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Anna Maria property owners demand over $20 million in damages

ANNA MARIA, Fla. (WWSB) - The first year of stricter rental restrictions on Anna Maria Island could end up costing the city millions.

In Florida, a property owner can take legal action if a local ordinance devalues their property in any way. It's called the Bert Harris Act, and the city plans to individually address all 59 of these pending claims.

In Anna Maria, full-time residents can sometimes feel like the minority. For Darlene Head, the price of paradise is sharing her street with newer, bigger houses.

"Larger rental units with multiple bedrooms that tend to be very short term, and bring in what we call the 'weekend party,'" says Head.

When the city passed an ordinance last fall that, among other things, outlawed more than eight renters at a time, she gave it a thumbs up.

"I was pleased that they took some action because I thought we did need some parameters," recalls Head.

However, for some, those parameters are too tight, especially the new occupancy limit. Several property owners are taking legal action, saying the city owes them each thousands in anticipated lost revenue.

The Bradenton law firm Najmy/Thompson, who is representing more than half these claims, was unavailable for comment Thursday. Several rental agents on the island tell us they believe owners are well within their rights.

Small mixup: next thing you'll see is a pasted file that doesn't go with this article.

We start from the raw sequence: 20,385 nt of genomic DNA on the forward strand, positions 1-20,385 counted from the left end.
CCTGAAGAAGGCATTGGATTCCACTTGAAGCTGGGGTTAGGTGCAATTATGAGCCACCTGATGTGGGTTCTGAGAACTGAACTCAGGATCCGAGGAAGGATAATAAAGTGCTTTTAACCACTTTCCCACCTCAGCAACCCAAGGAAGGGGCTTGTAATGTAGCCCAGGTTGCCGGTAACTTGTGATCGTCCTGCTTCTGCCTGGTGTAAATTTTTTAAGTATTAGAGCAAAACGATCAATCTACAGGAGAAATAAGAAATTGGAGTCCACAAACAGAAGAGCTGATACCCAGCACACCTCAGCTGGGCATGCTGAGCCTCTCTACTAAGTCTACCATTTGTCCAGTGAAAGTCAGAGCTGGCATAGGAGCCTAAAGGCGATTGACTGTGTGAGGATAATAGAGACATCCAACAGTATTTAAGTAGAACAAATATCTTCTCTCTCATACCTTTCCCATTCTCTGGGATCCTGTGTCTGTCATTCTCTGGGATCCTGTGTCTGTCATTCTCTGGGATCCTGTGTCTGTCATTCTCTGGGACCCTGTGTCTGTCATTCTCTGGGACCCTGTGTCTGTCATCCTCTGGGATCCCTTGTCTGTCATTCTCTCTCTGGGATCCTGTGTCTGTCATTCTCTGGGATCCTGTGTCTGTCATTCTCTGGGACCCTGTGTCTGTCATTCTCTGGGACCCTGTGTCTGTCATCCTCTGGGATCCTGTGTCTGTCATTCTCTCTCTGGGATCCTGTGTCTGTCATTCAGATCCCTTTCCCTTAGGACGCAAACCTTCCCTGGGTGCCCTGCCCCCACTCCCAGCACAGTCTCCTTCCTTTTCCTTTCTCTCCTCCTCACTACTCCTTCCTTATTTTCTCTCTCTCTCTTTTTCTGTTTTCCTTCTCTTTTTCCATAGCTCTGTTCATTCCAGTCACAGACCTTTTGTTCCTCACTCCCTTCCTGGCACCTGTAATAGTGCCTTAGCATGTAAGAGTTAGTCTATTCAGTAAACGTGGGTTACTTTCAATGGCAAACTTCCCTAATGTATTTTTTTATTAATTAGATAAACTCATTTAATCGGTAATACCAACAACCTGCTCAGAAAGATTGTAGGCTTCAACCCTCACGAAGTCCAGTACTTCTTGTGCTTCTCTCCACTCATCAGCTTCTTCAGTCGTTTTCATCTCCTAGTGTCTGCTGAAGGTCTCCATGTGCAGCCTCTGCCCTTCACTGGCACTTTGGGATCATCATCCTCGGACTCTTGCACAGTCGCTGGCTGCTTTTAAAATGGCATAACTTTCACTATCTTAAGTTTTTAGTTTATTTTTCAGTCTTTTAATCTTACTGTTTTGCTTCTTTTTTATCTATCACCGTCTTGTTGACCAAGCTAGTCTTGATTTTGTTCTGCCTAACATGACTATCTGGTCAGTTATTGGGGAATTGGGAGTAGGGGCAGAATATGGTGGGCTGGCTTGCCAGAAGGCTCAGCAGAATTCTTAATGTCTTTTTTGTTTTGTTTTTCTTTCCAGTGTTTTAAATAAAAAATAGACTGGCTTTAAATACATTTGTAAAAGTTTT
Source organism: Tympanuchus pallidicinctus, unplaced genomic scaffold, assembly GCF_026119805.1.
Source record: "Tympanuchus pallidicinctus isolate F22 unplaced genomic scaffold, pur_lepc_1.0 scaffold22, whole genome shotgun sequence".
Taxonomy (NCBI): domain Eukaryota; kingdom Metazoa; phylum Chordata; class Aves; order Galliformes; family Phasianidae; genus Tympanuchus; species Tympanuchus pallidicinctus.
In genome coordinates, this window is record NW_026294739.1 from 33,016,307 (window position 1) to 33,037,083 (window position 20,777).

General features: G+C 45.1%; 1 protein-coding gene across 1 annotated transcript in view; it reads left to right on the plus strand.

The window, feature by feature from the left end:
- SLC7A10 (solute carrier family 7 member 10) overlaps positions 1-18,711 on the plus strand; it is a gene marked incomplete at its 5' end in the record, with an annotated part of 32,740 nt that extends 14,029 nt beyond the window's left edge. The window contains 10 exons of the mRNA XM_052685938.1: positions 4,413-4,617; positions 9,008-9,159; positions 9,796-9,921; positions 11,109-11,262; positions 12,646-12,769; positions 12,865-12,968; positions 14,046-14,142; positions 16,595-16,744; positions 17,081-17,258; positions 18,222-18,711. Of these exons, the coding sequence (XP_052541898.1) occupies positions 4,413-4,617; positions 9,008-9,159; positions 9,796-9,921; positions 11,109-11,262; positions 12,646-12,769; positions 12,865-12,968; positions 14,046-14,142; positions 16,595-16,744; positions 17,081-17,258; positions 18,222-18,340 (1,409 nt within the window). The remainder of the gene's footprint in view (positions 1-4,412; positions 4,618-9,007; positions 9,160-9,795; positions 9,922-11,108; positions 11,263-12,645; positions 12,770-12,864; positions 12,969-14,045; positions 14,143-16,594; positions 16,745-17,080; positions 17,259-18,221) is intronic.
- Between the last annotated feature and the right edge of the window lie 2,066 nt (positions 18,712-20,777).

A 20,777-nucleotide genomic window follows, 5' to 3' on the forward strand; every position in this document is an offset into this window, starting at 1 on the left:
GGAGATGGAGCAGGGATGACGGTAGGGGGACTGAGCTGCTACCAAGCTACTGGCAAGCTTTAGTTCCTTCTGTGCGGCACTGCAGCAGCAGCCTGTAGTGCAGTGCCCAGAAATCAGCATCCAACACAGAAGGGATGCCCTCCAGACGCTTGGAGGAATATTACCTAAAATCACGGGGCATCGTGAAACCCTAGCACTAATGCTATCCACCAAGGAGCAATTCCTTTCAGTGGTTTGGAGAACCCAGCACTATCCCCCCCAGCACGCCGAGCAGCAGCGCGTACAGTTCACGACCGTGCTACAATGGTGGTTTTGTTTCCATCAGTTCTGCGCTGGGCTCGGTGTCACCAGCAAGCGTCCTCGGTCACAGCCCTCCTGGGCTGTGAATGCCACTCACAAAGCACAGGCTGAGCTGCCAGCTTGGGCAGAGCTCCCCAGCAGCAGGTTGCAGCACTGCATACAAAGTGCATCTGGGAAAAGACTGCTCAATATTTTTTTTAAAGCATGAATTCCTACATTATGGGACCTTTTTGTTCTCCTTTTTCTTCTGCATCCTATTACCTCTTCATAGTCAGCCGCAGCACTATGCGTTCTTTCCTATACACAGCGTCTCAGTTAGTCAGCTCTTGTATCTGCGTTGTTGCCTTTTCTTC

Mayor Dan Murphy doesn't seem to be worried.

"What's being demanded and what's reality are two different figures," he says.

According to Murphy, several claims don't take into account the law's five-year grandfathering clause.

"If you look at the $23.3 million that's being asked for, there would be a significant difference, a five-year gap, in most cases on these claims," says Murphy.

Thursday night, commissioners will consider settlements for 24 of the claims. Murphy also says he doesn't anticipate any upcoming changes to the ordinance itself.

The city has 150 days to settle these claims from the date they were filed, then owners can take civil action. September 24 marks the end of that grace period for the first eight claims filed in April.